Originally posted by polarathene View Post

    What's wrong with it? I use it all the time. Is there an equivalent to DockerHub for your preferred alternative? If you don't leverage a community or the features of Docker, and just want isolation for packages from distros or whatever, sure, docker probably isn't for you.

    For me recently, I'm using keycloak and integrating it with services like Discourse, Grafana, a wiki, and so forth with a reverse proxy. Works well for that sort of thing. Some projects are a bunch of dependencies and setup to get going, even if you have some of it available as system packages, you can still run into issues, Docker again does well there, or k8s if you need to orchestrate containers across multiple servers in an intelligent automated manner.
    multiple things

    1) i dont like the concept of a centralized storage for system images by anons. seems to risky to me. yes, i can make my own images - but why should i use docker then?
    2) my service manager is systemd and not docker. docker lacks integration - things like dependency management, auto start/restart, socket activation (AFAIK it got better and at least it is able to log to journald)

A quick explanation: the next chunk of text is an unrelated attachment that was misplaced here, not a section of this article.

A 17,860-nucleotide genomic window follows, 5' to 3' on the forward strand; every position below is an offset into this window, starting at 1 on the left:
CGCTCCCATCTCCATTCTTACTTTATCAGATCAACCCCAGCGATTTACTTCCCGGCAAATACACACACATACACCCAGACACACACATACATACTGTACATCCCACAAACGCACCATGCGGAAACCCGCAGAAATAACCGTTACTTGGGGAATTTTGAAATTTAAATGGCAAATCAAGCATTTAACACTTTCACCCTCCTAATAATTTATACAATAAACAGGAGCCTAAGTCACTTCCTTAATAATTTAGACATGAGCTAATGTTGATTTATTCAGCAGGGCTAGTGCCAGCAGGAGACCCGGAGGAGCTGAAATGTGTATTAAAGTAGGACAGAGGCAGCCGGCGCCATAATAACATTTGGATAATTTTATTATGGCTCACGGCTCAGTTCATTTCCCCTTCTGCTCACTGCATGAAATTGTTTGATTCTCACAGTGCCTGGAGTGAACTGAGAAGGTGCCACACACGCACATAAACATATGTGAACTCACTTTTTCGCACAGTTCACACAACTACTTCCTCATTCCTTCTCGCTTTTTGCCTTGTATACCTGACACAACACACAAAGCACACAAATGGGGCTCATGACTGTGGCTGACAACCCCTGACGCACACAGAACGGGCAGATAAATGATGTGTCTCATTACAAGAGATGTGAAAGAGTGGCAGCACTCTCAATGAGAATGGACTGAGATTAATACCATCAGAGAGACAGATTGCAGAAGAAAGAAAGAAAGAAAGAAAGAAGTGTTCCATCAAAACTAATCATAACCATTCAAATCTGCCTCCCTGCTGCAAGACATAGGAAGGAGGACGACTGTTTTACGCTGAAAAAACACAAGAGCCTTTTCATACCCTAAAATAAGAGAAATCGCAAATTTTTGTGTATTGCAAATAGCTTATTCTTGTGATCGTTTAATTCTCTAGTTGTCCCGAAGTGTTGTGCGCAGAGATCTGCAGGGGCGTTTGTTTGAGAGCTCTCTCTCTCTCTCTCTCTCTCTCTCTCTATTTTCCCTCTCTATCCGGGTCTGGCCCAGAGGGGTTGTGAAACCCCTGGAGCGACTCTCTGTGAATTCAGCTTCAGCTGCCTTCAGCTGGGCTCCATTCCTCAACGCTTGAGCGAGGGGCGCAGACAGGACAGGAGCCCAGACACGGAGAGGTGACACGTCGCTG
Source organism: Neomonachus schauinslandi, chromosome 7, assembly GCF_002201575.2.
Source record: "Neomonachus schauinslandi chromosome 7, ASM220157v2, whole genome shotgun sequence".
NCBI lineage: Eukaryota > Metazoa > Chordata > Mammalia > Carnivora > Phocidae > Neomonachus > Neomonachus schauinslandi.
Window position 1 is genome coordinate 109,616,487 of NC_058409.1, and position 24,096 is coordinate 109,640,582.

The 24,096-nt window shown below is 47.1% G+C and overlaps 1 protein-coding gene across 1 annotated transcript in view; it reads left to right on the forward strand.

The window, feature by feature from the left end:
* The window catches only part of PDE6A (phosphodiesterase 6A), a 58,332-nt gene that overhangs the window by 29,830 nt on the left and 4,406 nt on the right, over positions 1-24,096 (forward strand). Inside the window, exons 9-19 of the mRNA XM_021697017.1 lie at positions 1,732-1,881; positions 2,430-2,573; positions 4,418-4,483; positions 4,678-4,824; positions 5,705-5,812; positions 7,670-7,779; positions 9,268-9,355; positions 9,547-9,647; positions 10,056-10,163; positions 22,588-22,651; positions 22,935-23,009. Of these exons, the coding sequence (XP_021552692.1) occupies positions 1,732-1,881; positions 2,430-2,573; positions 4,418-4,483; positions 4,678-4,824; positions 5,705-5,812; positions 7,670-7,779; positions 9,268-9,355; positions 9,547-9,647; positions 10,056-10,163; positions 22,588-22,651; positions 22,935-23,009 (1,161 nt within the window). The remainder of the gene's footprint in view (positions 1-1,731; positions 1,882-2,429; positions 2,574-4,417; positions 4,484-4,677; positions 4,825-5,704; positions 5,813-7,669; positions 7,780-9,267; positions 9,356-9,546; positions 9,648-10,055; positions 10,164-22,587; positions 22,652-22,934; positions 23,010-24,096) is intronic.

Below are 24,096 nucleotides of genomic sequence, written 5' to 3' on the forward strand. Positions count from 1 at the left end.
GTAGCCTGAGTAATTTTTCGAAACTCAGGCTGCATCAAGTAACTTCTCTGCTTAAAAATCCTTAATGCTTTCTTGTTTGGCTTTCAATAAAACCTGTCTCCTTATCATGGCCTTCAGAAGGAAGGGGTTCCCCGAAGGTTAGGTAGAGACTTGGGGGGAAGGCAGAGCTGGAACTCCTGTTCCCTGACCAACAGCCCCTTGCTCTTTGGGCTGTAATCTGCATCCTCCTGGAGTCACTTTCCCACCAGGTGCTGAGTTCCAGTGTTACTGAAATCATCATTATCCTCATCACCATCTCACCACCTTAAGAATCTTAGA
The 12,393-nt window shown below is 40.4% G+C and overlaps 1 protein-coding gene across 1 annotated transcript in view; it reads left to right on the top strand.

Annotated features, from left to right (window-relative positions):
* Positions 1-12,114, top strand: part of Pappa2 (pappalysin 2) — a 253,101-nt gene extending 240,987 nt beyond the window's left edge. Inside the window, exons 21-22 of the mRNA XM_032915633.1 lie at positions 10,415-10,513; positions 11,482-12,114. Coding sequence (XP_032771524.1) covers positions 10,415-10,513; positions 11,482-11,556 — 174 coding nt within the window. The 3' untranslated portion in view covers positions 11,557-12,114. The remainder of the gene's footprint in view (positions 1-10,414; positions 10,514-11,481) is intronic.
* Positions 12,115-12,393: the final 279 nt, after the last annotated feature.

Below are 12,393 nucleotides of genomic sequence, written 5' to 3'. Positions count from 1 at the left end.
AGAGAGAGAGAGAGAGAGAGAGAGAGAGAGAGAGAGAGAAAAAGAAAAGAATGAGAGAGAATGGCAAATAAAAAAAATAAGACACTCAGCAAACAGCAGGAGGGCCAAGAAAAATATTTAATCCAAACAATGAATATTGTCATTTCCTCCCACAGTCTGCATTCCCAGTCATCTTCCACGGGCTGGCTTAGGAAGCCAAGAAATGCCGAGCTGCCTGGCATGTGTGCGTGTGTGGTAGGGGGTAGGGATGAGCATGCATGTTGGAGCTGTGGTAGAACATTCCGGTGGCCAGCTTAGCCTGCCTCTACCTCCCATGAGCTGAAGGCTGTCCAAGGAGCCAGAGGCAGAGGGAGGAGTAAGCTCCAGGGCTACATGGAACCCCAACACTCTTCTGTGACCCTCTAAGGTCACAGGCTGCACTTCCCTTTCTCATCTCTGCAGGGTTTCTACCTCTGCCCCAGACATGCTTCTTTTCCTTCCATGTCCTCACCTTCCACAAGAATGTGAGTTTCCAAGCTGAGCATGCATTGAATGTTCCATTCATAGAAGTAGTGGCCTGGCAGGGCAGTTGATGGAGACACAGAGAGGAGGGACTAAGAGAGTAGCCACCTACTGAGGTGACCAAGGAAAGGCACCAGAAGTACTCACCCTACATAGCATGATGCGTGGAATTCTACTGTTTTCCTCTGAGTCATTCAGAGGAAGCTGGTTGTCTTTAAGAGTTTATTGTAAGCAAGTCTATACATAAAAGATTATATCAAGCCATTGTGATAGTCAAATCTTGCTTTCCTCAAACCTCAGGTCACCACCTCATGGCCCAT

3) imho they are just butthurt when it comes to pid0 and reaping zombies
    4) too many overlays. i know why they use them and its pretty neat - but i cant do a simple mount command any more and see what is mounted. its just cluttered

    what they really do well is volumes, updates and network management.

    i have one docker-compose (nextcloud) inside a dedicated vm. if a vm ONLY does docker it is at least usable. and my vm is activated by systemd and monitored through cgroups.